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Here Comes Peter Cottontail (1971)

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I'm pretty sure Here Comes Peter Cottontail represents Rankin-Bass's first attempt to push into a holiday other than Christmas. This largely forgotten artifact features Danny Kaye as the narrator (as well as a handful of other voices) and Casey Kasem as the title character, which means you'll spend most of the special expecting Peter to ask for a Scooby snack. No, that's not quite right: you'll probably spend most of the special looking for a ledge to jump off of. But you'll also notice that the main character has Shaggy's voice.

The special, which is based on some book called "The Easter Bunny That Overslept," starts in the magical land of April Valley, which I'm assuming is a reference to Baum's "Laughing Valley." Either that, or it's just stupid. Regardless, all the Easter Bunnies live in April Valley, where they color eggs using paints brought to them by Seymour S. Sassafrass, who grows the plants to... you know what? Le…

Marvin the Martian: Yule Be Sorry (2012)

A while back, some test footage for a proposed live-action Marvin the Martian movie appeared online, along with some for Hong Kong Phooey. Unless watching a CG dog voiced by Eddie Murphy drink from a toilet sounds like fun to you, you'll want to skip the Hong Kong Phooey clips.

But the Marvin the Martian footage is a little more interesting. It's a short - and a Christmas-themed one, no less - featuring the character.

I was going to embed it, but it looks like it's been taken down. The good news is that you're not missing too much. A disappointed kid unwraps a Christmas present and discovers Marvin, who's come to Earth to destroy Christmas. He mistakes Marvin for a toy (understandable, as the martian is packaged as such), and goes to put it on Ebay. Things get uncomfortable when he discovers the error, and Marvin breaks free and nearly vaporizes him. The tree gets hit instead, and the clip ends with the kid extremely excited by the possibilities Marvin's gun co…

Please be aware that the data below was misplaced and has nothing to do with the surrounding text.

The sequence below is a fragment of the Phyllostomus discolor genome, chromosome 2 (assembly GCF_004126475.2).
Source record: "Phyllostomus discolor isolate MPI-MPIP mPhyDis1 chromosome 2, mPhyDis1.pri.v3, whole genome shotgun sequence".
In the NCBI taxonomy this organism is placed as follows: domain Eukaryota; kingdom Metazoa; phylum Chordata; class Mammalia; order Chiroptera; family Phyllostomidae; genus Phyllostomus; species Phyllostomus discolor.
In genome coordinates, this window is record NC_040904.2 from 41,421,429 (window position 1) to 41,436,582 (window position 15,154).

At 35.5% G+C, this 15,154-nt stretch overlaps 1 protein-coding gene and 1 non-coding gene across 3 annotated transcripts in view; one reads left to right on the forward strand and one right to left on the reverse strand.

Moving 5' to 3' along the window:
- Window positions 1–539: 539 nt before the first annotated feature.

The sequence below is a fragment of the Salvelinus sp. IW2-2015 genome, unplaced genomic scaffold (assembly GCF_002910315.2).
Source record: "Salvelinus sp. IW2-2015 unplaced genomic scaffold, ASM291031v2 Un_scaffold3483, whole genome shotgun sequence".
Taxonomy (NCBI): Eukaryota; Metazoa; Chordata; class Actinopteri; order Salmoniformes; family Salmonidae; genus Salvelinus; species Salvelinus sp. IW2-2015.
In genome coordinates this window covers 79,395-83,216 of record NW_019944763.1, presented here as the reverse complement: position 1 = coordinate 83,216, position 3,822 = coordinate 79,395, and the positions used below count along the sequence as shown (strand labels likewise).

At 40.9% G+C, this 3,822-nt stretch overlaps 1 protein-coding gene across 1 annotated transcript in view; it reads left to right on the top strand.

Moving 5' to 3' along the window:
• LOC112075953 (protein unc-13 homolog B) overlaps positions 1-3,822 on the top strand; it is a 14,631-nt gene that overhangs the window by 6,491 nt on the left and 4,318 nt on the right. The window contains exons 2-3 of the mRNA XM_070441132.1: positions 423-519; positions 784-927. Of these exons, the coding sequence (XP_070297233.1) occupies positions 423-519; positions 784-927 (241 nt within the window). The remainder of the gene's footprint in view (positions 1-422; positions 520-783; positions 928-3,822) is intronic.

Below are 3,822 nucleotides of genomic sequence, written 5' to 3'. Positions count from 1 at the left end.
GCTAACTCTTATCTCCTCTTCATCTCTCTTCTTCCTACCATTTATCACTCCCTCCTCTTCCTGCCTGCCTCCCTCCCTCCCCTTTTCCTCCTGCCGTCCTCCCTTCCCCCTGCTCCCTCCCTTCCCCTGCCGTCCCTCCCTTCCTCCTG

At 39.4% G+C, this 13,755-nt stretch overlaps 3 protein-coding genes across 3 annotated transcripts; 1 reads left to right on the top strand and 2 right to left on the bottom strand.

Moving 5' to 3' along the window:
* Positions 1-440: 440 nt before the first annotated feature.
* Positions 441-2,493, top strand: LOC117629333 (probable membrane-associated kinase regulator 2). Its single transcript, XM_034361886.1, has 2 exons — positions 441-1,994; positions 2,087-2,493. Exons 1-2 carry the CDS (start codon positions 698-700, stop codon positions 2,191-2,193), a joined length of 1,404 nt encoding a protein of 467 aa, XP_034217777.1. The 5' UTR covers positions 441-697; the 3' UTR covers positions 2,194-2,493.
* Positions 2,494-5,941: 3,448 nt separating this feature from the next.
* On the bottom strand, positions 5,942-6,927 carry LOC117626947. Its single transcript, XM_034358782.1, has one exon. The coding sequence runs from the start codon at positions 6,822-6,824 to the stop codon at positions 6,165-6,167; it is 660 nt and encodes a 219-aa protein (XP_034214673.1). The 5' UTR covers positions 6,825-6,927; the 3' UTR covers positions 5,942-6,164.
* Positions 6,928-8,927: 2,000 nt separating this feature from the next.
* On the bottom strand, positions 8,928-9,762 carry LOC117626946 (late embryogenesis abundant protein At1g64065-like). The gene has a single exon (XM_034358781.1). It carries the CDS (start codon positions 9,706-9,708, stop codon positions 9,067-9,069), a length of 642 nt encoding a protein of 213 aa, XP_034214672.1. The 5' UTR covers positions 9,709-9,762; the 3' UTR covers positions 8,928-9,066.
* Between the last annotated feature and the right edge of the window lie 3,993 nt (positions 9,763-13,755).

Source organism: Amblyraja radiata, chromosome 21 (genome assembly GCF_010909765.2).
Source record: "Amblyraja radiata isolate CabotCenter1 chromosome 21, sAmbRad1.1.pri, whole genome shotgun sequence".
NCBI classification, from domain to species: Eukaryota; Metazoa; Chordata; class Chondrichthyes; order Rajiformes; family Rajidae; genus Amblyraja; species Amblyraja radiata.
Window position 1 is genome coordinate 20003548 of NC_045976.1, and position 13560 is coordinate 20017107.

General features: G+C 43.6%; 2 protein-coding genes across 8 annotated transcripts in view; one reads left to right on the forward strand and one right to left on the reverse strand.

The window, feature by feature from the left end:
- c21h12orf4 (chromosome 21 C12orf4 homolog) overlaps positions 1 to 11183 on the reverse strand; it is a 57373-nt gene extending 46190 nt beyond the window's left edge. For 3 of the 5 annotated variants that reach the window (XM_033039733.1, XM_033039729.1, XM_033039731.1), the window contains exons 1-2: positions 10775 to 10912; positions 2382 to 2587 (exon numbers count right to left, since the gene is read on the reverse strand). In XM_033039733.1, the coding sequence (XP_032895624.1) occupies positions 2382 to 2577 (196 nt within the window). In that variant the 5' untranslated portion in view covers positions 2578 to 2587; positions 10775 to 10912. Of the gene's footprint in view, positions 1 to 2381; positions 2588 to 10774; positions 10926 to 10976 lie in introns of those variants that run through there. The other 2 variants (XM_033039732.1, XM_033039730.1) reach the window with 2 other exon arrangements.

Doctor Who: The Snowmen (2012)

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Spoilers below for Doctor Who Series 7 (2012-2013) through this episode.

This is the first episode in the Pond-less era of Doctor Who. As such, it devotes quite a lot of time to mourning the loss of the Doctor's last companions, particularly Amy.

The episode begins in Victorian England, where the Doctor's more or less retired. His friends, Madame Vastra, Jenny Flint, and Strax are attempting to break him out of his depression, but not having much luck. Enter Clara Oswald, an energetic young woman with a dual identity as a barmaid and a governess.

Oh. There's also a curmudgeon who's being followed around by an army of evil snowmen from outer-space, but that's just the plot. Honestly, you could have cycled him out for just about anything without changing the core of the episode, which is about the Doctor coming to grips with the loss of Amy and Rory Pond.

Which is, frankly, a little silly. I understand that he cared deeply for these characters, but he's been arou…

Rudolph's Shiny New Year (1976)